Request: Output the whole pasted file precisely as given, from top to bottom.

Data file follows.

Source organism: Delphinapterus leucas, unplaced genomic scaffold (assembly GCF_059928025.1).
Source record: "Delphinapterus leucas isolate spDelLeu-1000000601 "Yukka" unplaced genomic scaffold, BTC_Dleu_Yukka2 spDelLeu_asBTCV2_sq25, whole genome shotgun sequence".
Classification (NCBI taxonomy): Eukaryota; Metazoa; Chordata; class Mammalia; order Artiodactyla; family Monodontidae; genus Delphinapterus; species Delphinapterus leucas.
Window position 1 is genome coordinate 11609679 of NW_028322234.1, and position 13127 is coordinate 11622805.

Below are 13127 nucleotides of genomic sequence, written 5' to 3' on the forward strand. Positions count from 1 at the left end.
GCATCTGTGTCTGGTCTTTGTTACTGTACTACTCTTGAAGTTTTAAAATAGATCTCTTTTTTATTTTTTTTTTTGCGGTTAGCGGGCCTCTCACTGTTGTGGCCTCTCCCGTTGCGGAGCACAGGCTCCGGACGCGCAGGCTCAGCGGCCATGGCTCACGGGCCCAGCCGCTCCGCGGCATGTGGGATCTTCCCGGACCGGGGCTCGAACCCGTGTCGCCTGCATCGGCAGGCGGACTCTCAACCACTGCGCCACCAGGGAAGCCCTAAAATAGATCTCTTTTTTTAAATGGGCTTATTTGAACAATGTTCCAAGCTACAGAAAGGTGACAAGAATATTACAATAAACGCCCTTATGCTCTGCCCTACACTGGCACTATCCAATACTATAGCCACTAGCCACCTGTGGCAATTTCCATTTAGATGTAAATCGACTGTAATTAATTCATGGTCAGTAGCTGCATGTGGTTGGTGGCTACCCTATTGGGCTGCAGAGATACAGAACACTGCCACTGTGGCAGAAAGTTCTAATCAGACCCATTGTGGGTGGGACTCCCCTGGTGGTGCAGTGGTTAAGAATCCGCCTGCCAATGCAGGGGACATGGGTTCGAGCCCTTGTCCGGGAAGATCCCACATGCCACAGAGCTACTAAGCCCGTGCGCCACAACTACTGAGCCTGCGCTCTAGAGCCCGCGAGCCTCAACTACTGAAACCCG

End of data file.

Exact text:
Source organism: Delphinapterus leucas, unplaced genomic scaffold (assembly GCF_059928025.1).
Source record: "Delphinapterus leucas isolate spDelLeu-1000000601 "Yukka" unplaced genomic scaffold, BTC_Dleu_Yukka2 spDelLeu_asBTCV2_sq25, whole genome shotgun sequence".
Classification (NCBI taxonomy): Eukaryota; Metazoa; Chordata; class Mammalia; order Artiodactyla; family Monodontidae; genus Delphinapterus; species Delphinapterus leucas.
Window position 1 is genome coordinate 11609679 of NW_028322234.1, and position 13127 is coordinate 11622805.

Below are 13127 nucleotides of genomic sequence, written 5' to 3' on the forward strand. Positions count from 1 at the left end.
GCATCTGTGTCTGGTCTTTGTTACTGTACTACTCTTGAAGTTTTAAAATAGATCTCTTTTTTATTTTTTTTTTTGCGGTTAGCGGGCCTCTCACTGTTGTGGCCTCTCCCGTTGCGGAGCACAGGCTCCGGACGCGCAGGCTCAGCGGCCATGGCTCACGGGCCCAGCCGCTCCGCGGCATGTGGGATCTTCCCGGACCGGGGCTCGAACCCGTGTCGCCTGCATCGGCAGGCGGACTCTCAACCACTGCGCCACCAGGGAAGCCCTAAAATAGATCTCTTTTTTTAAATGGGCTTATTTGAACAATGTTCCAAGCTACAGAAAGGTGACAAGAATATTACAATAAACGCCCTTATGCTCTGCCCTACACTGGCACTATCCAATACTATAGCCACTAGCCACCTGTGGCAATTTCCATTTAGATGTAAATCGACTGTAATTAATTCATGGTCAGTAGCTGCATGTGGTTGGTGGCTACCCTATTGGGCTGCAGAGATACAGAACACTGCCACTGTGGCAGAAAGTTCTAATCAGACCCATTGTGGGTGGGACTCCCCTGGTGGTGCAGTGGTTAAGAATCCGCCTGCCAATGCAGGGGACATGGGTTCGAGCCCTTGTCCGGGAAGATCCCACATGCCACAGAGCTACTAAGCCCGTGCGCCACAACTACTGAGCCTGCGCTCTAGAGCCCGCGAGCCTCAACTACTGAAACCCG